Arguments into method calls?

I’m working on a program that takes user input via command line, then
calls whatever method is related to that input text.

For instance, if they type /help it calls the method help, if they type
/quit it calls the method quit, /time calls time, etc.

Essentially, if they type in something with a slash, I want the program
to interpret it as a special command, strip off the / and calls a method
with the leftover text.

I can think of a clunky way to do this using a ton of if/elsif clauses
and matching regular expressions, but as I eventually plan to have over
a hundred commands, that doesn’t seem pleasant to write at all.

Is there a cleaner way to do this?

Torrey Slattery wrote:

I can think of a clunky way to do this using a ton of if/elsif clauses
and matching regular expressions, but as I eventually plan to have over
a hundred commands, that doesn’t seem pleasant to write at all.

Is there a cleaner way to do this?

Check out the send method, which lets you call a method whose name
is in a variable:

obj.send(method_name, args)

On Jun 27, 4:29 am, Tim H. [email protected] wrote:


RMagick OS X Installer [http://rubyforge.org/projects/rmagick/]
RMagick Hints & Tips [http://rubyforge.org/forum/forum.php?forum_id=1618]
RMagick Installation FAQ [http://rmagick.rubyforge.org/install-faq.html]- Hide quoted text -

  • Show quoted text -

Tim H. is right. Just adding some details:

You can create a hash that has the method names (as strings) as keys,
and the same names (as symbols) as the corresponding values, e.g.:

method_map = { “foo” => :foo, “bar” => :bar }

Insert code to read and parse your input command here - results in

the command word (without the slash) being stored in the variable
‘cmd’, and the rest of the args in the variable ‘args’; code is
straightforward, so omitting for brevity.

Then:

if method_map(cmd)
obj.send(method_map[cmd], args)
else
raise StandardError, “Unrecognized command #{cmd}”
end

Note: The if condition might be wrong Ruby syntax - I’ve been
switching between writing Python and Ruby pretty rapidly in the last
few weeks while working on my projects - and don’t remember right now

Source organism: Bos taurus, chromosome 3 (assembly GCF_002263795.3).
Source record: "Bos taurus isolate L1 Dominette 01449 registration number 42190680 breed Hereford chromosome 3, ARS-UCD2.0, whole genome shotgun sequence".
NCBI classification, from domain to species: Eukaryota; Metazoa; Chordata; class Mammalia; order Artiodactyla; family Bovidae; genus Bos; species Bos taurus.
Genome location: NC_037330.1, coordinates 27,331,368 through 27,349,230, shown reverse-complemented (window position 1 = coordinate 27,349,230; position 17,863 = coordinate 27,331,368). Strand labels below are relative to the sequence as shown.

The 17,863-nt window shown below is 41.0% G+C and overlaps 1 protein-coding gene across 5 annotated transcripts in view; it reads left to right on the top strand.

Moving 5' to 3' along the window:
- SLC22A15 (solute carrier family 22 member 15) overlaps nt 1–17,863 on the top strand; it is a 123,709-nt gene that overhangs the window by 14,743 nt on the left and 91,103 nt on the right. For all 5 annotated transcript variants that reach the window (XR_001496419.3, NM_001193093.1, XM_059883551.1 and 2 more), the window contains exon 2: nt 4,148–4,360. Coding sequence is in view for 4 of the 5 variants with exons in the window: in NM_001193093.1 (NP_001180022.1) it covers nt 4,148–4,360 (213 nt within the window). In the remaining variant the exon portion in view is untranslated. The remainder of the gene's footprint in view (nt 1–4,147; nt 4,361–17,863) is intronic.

what a reference to a hash element by key returns when the key doesn’t
exist in the hash (in Ruby, and am not at my machine right now) - I’m
assuming it returns nil, in which case the code shown should work, but
could be that I’m confusing it with the way it works in Python - where
it returns None (Python equivalent to Ruby’s nil) and in Ruby it may
not return nil but throw an exception or whatever. Sorry about that.
But shouldn’t be a problem - just check the Ruby docs or even just, at
an irb prompt, do:

[].methods.sort

This will show you the methods of the Hash class from which it should
be easy to figure out what method can be used to test for the presence
of a key in a hash. Modify the if statement accordingly.

An even simpler way may be:

obj.send(cmd.to_sym, args)

In all the above code, I’m assuming that obj is an object of a class
that implements all the methods needed to handle the commands
supported.

HTH
Vasudev Ram
http://www.dancingbison.com


On Jun 27, 7:26 pm, vasudevram [email protected] wrote:

For instance, if they type /help it calls the method help, if they type
Is there a cleaner way to do this?

‘cmd’, and the rest of the args in the variable ‘args’; code is
switching between writing Python and Ruby pretty rapidly in the last
[].methods.sort
that implements all the methods needed to handle the commands
supported.

HTH
Vasudev Ramhttp://www.dancingbison.comhttp://jugad.livejournal.comhttp://sourceforge.net/projects/xtopdf- Hide quoted text -

  • Show quoted text -

Forgot to add this (which I checked online before writing the previous
post):

http://www.rubycentral.com/book/ref_c_object.html

Check out the send and send method descriptions at that link.
send is the same as send, its provided as an alternative in case
your class already has a send method of its own.

  • Vasudev

This forum is not affiliated to the Ruby language, Ruby on Rails framework, nor any Ruby applications discussed here.

| Privacy Policy | Terms of Service | Remote Ruby Jobs